The airy cabin is well equipped with easy to read instrumentation and while the fascia and centre stack are attractively styled and fit and finish good, they're made better by a good mix of textures. It's also obvious that the dark-toned Soul 2 model's trim is as durable as it is well put together. However, open the two-tier glovebox and you'll get a flash of unexpected colour — the lining is bright red. Red is also used for the LCD display graphics and dial needles. Instrument graphics are a clear bright white.

And user-friendly it all is, too, with remote audio controls on the steering wheel and a goodly supply of storage bins. Other nice touches include deep sun visors that really do keep the sun out of your eyes and audible warning if the belts are not fastened on occupied seats. And when it comes to keeping your passengers entertained, there's a high-end sound system. Additionally, at the base of the centre stack, you'll find an interface for an iPod, MP3 or anything else that connects via a USB or jack-plug.

Other standard cabin kit includes efficient AirCon, the already-mentioned sound system (six-speaker RDS radio with CD player, iPod/MP3 compatibility and PowerBass for concert hall-quality sound with a lively reproduction of bass tones), four electric windows (driver's with auto one-shot up/down operation), leather-wrapped multi-function steering wheel, power door mirrors, central locking, anti-whiplash front headrests, two Isofix rear child-seat mounting points, passenger airbag cut-off switch and six airbags. In addition, you get distinctive five-spoke alloys, Electronic Stability Programme (ESP), ABS, Electronic Brakeforce Distribution and a five-year unlimited mileage warranty.

The 126bhp diesel
provides enough ‘grunt’
to take advantage of
the nippy, Lotus-fettled
handling
...”
For the driver, especially in town, the high-set driving position is a major asset, giving a great view of the road — and no tricky blind spots either, not even at the rear three-quarters despite the strong C-pillars. The rake-adjustable, thick-rimmed, leather-bound steering wheel feels satisfyingly 'grippy' in your hands. Another welcome advantage of the Soul's tallish body is that it doesn't go unnoticed and, in the cut and thrust of traffic, bigger vehicles don't try to edge you out — as often happens to smaller cars.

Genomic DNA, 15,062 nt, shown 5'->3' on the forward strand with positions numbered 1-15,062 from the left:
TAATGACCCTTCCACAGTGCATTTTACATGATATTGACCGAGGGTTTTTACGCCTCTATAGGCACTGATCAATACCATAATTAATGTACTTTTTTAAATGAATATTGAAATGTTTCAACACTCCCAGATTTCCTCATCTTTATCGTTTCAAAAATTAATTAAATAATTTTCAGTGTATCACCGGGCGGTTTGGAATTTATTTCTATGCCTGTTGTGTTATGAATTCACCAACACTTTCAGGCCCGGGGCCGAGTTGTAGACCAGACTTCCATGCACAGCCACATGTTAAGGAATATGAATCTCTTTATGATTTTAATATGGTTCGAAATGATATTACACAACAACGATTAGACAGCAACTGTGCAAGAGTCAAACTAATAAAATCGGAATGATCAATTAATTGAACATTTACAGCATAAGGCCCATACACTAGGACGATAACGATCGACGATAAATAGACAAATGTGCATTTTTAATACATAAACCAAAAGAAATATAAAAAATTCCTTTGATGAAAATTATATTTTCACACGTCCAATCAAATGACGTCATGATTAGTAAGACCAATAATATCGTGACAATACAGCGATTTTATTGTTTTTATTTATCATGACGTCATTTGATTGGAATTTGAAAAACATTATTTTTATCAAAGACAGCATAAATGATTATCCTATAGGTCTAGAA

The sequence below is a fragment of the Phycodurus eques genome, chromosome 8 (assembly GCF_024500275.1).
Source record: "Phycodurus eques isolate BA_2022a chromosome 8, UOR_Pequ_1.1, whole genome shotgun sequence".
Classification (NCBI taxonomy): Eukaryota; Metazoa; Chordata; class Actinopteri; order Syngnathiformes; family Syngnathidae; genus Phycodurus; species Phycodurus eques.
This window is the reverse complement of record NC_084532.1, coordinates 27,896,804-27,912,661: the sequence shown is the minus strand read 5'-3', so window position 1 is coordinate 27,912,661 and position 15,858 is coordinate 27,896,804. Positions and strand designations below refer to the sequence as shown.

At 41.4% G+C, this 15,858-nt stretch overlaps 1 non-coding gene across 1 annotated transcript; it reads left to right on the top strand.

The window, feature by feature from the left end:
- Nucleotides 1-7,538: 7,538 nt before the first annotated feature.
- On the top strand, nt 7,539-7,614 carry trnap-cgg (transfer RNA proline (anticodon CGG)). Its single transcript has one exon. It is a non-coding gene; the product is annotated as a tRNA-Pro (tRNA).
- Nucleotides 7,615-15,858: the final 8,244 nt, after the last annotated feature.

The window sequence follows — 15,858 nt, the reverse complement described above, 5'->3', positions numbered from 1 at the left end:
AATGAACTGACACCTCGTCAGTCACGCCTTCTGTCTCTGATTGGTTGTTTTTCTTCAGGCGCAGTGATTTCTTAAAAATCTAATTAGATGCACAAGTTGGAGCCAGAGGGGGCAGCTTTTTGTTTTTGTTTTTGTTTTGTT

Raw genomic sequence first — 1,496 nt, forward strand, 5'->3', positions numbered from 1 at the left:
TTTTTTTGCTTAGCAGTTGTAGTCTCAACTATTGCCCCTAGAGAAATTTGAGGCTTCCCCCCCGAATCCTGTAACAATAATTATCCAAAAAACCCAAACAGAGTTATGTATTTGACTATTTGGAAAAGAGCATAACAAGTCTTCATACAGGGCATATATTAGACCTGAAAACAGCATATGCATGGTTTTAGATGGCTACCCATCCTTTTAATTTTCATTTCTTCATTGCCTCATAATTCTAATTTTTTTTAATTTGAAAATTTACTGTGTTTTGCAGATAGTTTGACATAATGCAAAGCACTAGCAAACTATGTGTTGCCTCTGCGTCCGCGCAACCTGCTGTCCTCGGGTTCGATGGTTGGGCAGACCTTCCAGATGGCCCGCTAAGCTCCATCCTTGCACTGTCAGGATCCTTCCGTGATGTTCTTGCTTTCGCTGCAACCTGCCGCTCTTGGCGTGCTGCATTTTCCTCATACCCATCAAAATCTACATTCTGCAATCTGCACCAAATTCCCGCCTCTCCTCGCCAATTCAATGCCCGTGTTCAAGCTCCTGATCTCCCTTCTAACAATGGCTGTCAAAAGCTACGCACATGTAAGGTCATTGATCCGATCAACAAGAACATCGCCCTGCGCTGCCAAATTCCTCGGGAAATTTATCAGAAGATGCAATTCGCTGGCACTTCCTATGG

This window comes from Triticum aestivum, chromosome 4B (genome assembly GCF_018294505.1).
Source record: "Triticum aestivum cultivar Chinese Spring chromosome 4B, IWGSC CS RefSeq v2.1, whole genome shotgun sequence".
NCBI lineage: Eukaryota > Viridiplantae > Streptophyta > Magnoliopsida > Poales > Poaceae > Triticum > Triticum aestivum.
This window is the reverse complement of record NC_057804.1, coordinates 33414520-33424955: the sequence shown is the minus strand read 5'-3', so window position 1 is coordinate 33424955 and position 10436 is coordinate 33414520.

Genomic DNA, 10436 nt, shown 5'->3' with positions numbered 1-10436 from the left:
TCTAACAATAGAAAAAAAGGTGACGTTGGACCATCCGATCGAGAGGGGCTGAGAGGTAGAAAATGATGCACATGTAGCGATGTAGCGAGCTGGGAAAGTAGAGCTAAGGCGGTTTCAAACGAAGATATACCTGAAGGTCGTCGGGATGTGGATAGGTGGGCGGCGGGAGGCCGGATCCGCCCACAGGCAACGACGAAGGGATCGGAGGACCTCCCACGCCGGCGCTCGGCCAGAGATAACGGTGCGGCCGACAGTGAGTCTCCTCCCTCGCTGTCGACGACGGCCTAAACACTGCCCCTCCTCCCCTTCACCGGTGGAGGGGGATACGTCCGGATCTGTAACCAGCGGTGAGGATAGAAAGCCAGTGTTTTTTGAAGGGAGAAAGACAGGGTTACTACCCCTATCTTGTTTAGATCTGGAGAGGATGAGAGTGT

The 126bhp diesel unit provides enough 'grunt' — there's 192lb ft of torque on tap between 1,900 and 2,750rpm — to take advantage of the Soul's nippy, Lotus-fettled handling. For the record it does 0-62mph in 11.9 seconds although off the line it feels a bit quicker than that, so no worries about being left on the grid in the Traffic Lights grands prix. Maximum speed is 109mph and on the motorway the diesel auto zips along without feeling at all stressed as if it knows it could go even faster.

Overall the CRDi turbodiesel is responsive and, as you would expect, more fuel efficient. Even in four-speed automatic spec it's quite miserly with fuel. Official figures for the diesel auto are 37.7, 47.9 and 54.3mpg respectively for Urban, Combined and Extra Urban. Overall, our test average worked out to 53.8mpg. In fact, Kia say that every Soul model comfortably betters 50mpg.

Out of town the Soul is an easy drive. Lotus has done a good job fine-tuning the suspension and the car feels quick-witted and handles surprisingly tidily. In fact, given its height (and the resultant higher centre of gravity), it's more than capable of pressing on while maintaining a tidy stance.

Most of the time the Soul rides flat; yes, it will lean on fast corners but then it isn't a low-slung hot hatch. Grip is notably reassuring and the brakes — discs all round, ventilated at the front — are progressive and bite hard when you need them too. At speed it feels secure and stable. The Soul has the same motor-driven electronic power-assisted steering as the Kia cee'd. Not only does it contribute a three per cent fuel saving but assistance is provided only when needed; in conjunction with the tight turning circle, it makes for easy parking and low-speed manoeuvring.

On the open road the diesel proves to be up to scratch and the smooth-shifting auto 'box ensures getting the power down is all very civilised. Despite the fairly taut suspension, the ride is perfectly adequate and while on the firm side never feels harsh or uncomfortable.

The question is: Do you need some Soul in your life? If you're looking for individuality but would rather not pay a premium price for it, then this Kia could tick your box. Add in good driveability, exceptional space, low running costs (with a likely 60mpg) and the peace of mind that comes from a five-year/unlimited mileage bumper-to-bumper warranty and it's obvious that a little Soul goes a long way. — MotorBar

Kia Soul 2 1.6 CRDi Auto
| 13,495
Maximum speed: 109mph | 0-62mph: 11.9 seconds | Overall MPG: 53.8mpg
Power: 126bhp | Torque: 192lb ft | CO2 155g/km | Insurance group 5